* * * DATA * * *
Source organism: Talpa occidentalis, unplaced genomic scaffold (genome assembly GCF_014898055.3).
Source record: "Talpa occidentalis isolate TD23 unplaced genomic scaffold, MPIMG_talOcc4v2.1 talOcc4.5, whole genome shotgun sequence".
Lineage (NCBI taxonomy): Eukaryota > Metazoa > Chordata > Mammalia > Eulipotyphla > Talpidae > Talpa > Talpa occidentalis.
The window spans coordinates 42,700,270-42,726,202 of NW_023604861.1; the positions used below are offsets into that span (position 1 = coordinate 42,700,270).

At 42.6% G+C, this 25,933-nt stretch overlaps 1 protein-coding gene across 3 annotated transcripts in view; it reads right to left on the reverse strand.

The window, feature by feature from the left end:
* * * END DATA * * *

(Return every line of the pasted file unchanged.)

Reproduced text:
Source organism: Talpa occidentalis, unplaced genomic scaffold (genome assembly GCF_014898055.3).
Source record: "Talpa occidentalis isolate TD23 unplaced genomic scaffold, MPIMG_talOcc4v2.1 talOcc4.5, whole genome shotgun sequence".
Lineage (NCBI taxonomy): Eukaryota > Metazoa > Chordata > Mammalia > Eulipotyphla > Talpidae > Talpa > Talpa occidentalis.
The window spans coordinates 42,700,270-42,726,202 of NW_023604861.1; the positions used below are offsets into that span (position 1 = coordinate 42,700,270).

At 42.6% G+C, this 25,933-nt stretch overlaps 1 protein-coding gene across 3 annotated transcripts in view; it reads right to left on the reverse strand.

The window, feature by feature from the left end: